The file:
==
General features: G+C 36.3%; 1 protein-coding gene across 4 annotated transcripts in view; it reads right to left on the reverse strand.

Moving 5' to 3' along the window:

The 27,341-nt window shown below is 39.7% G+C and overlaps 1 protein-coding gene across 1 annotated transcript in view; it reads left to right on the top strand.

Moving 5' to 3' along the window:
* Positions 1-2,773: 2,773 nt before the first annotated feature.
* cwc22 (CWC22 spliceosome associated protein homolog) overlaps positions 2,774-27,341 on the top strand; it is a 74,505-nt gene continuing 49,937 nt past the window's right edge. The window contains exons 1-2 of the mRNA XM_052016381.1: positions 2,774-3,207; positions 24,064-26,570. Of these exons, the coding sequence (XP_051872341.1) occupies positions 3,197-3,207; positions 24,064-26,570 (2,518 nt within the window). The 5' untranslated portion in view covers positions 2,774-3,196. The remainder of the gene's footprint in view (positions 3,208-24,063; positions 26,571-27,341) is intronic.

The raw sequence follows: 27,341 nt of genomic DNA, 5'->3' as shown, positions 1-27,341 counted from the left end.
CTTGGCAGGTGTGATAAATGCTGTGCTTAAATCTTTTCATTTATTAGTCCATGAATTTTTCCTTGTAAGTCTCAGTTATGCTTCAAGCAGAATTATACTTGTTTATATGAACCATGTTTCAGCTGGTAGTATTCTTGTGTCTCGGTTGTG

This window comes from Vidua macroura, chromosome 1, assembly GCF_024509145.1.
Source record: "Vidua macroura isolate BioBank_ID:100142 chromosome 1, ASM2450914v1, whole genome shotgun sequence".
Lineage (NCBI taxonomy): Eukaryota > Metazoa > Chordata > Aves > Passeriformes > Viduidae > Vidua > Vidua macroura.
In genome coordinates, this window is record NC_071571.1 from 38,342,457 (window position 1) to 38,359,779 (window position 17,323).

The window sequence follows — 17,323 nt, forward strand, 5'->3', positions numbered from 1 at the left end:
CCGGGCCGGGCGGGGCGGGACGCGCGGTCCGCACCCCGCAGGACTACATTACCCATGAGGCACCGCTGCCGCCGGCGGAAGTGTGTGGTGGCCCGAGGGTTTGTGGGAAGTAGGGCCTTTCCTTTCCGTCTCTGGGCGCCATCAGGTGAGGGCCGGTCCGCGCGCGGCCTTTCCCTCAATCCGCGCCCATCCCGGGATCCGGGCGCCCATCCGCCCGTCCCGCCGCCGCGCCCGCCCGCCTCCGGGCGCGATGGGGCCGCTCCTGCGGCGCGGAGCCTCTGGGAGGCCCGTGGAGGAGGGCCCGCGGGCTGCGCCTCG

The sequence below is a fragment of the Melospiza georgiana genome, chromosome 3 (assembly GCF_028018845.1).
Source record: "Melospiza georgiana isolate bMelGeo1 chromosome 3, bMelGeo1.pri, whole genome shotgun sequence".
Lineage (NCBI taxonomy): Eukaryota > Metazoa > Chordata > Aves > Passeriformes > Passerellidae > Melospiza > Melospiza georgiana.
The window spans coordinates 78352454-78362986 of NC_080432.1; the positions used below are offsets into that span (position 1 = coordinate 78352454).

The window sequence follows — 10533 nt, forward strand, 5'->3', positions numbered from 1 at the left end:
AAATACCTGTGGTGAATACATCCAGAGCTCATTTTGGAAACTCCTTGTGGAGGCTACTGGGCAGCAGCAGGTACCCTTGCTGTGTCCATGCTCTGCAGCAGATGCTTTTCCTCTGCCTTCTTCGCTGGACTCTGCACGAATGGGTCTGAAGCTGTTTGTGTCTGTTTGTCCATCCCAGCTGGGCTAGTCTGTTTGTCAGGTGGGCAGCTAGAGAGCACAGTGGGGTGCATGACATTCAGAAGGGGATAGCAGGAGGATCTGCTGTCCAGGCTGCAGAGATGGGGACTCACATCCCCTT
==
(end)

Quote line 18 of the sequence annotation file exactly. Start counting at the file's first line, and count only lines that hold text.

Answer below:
The window spans coordinates 78352454-78362986 of NC_080432.1; the positions used below are offsets into that span (position 1 = coordinate 78352454).